By the time we went outside to join the children, it was even hotter. They still laughed, skipped and chattered as we took the long walk back to the village center. Different children held my hands this time and asked me questions—where was I from, was it hot there, did I like living in Boston, how many people lived in Boston?

Kea had told us that English is their second language. A couple of times they skipped off for a moment, and then came back and grabbed my hands. When we got back to the village, our individual guides rejoined us. At the village center near the water pump, a large blanket was spread out on the dirt. About 20 yards back a fire under a grill flared and smoked. Kea asked us to sit.

Men and women set down large bowls of food and brought plates, spoons and forks. Others handed us bowls of soup—sweet potato, Kea said. The women dished chicken, beans and rice from the steaming bowls onto our plates. The food was spicy, similar to the spices in Indian food. We were served bread made from cassava flour. It all tasted good. The portions were huge. The children stood behind us talking and laughing.

Someone asked why the children were not eating. Kea told us they would be given what we did not eat. We all left a lot on our plates, especially chicken. When we finished eating, adults handed the children our plates. They gobbled the food quickly. I gave a few children coins. They grabbed at them with gusto.

Others gave them pens and paper. Children in towns and villages we had passed through begged for pens and paper when we stopped. That was usually their first request. The children who had pens and paper sat down in the dirt and started drawing immediately, but Kea interrupted them, put away their pens and paper and organized them into a line. Drummers appeared and started playing. The children danced and sang and invited us to join them. They tried to teach several of our women how to do the traditional African dance.

The village men laughed and beat their drums. Whether they were dancing, singing or just talking, they reverberated a vibrant energy. The joy was contagious. We danced with them. As best I could tell, they had no underwear. The list of what they did not have seems endless.

What they have is less obvious and concrete, but defines their lives: These people, desperately poor by our standards, lacking every comfort, convenience and entertainment that we deem necessary, are alive in the most human sense of the word. In every village, town and city we visited or passed through in east Africa, most people we came within hearing distance of waived, smiled and said hello.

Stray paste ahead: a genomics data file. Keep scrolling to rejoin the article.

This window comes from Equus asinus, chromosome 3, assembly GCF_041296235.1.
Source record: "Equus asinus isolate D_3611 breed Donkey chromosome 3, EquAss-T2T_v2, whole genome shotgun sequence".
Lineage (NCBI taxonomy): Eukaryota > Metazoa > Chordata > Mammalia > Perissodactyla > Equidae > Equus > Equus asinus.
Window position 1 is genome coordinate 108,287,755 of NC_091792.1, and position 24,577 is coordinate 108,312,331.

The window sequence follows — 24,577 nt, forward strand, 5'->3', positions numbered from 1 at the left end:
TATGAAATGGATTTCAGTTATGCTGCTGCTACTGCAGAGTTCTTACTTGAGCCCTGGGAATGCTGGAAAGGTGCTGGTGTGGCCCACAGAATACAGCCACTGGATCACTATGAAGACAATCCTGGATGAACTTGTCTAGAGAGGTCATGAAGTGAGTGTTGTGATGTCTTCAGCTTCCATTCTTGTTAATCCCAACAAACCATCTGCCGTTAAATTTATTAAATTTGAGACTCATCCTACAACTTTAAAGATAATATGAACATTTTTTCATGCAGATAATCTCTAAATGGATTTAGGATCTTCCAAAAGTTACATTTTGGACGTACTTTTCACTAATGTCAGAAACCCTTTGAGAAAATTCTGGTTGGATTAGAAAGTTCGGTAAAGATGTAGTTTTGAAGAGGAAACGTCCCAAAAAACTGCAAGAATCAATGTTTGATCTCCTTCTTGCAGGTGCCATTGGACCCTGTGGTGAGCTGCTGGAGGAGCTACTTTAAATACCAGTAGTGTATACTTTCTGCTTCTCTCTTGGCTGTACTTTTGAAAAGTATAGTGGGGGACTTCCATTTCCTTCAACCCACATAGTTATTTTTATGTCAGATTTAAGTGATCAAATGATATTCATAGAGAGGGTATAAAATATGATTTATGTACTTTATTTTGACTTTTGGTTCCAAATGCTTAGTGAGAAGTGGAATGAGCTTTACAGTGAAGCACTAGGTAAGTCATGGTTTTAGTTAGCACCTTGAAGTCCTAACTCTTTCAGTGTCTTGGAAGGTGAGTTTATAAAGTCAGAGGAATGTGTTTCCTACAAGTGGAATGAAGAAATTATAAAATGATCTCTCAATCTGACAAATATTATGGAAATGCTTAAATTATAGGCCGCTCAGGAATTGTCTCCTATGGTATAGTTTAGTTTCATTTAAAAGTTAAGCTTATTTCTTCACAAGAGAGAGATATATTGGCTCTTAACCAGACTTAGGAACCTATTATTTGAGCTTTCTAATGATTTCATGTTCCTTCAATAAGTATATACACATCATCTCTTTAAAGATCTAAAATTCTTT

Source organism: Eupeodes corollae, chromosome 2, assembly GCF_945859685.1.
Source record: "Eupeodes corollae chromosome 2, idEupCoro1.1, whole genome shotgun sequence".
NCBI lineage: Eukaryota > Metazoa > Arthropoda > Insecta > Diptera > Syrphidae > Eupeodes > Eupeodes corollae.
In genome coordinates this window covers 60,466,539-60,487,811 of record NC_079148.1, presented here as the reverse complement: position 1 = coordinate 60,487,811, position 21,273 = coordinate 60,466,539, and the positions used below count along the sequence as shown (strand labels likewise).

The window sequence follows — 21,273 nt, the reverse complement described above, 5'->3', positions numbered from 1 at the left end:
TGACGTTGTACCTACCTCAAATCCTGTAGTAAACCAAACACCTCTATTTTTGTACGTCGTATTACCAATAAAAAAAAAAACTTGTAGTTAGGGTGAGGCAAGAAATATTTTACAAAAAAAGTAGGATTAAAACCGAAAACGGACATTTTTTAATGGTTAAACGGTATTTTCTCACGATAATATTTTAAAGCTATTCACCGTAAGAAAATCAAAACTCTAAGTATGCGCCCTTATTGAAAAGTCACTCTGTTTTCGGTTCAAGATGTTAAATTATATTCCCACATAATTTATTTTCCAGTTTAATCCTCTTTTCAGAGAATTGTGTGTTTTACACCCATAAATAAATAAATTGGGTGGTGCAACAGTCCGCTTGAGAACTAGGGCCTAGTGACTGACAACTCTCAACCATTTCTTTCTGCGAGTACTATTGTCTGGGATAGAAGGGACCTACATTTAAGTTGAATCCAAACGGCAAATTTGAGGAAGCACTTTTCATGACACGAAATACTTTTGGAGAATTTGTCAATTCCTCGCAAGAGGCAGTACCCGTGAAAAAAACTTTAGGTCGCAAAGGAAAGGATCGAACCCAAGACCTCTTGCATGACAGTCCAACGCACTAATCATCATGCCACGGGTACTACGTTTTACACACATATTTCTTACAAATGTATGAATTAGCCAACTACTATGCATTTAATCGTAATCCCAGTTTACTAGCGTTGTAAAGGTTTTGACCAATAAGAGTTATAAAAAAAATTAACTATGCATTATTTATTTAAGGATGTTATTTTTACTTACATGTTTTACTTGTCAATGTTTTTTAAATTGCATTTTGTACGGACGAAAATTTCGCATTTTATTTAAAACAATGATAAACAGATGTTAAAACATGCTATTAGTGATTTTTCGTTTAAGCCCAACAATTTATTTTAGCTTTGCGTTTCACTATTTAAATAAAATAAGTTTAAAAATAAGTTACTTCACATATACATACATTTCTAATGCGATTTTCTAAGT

Some tried to sell us something, and some did not. Everyone, selling or not, was unabashedly friendly. Never before in any other place have I had so many conversations with strangers. They were curious, as well as extroverted. They wanted to know about us. They were interested in other human beings, and they took the time to show that interest, and to try to relate to all of us. A few asked if I knew him. Most said something positive about him. Pride showed on their faces, not just in Kenya, but in Mbamba and everywhere between.

It no longer exists in the America I know today. It has been said that all other things being the same, it is better to be rich than to be poor. I suppose that if you isolate those two conditions, that is true.

But life is more complex than that. It cannot be isolated into rich or poor. Life involves a complex set of conditions, relative wealth being only one.

The villagers of Mbamba taught me that wealth is not the most meaningful condition and may even distract one from real human fulfillment, as it has many Americans. Of course, if you do not have enough to eat to quell hunger or to maintain health, or are sick with no means to obtain medical care, or have no shelter, life cannot be fulfilling.

If I thought their lives were nirvana, I would give away all my assets and move to Mbamba to be a farmer. But many Americans could learn something valuable from the way they live with what they have. Many of us never realize what we have done to ourselves. When the singing and dancing in Mbamba concluded, the children who had accompanied me on our tour ran over, said good-bye and hugged me. My tears were not for them. I have sailed through my adult life believing that I had buried the prejudices of my parents who were imbued with the bigotry common among middle class Euro-Americans born in the first half of the twentieth century.

In effect, they looked down upon anyone who was not like them and attributed to everyone in those groups specific shortcomings. Catholics were sinners who hated Protestants and advocated against use of birth control so that they could populate the world with more Catholics. Jews were dishonest and stingy. Native Americans were drunks. African Americans had an abundance of serious shortcomings: I heard this litany of bigotry throughout my childhood, rejected it at about age 16 and proudly considered myself unprejudiced.

The basic tenet of bigotry is attributing some characteristic usually, though not necessarily, negative to an entire group of people, instead of considering each individual based on his unique characteristics. That is, not all——not even a majority——of the individuals within the groups judged by my parents possessed the negative characteristics by which my parents were judging them.

Nevertheless, I am guilty of bigotry. When I moved to Georgia, although it became apparent that attitudes toward African Americans had changed drastically since the mid-twentieth century, I was reluctant to make a diligent effort to befriend any Georgians because I was believed that they were far right wing conservatives, mired in the dogma of their churches, intolerant of those with views different from theirs, hiding a closet bigotry against gays, liberals and Californians which I was.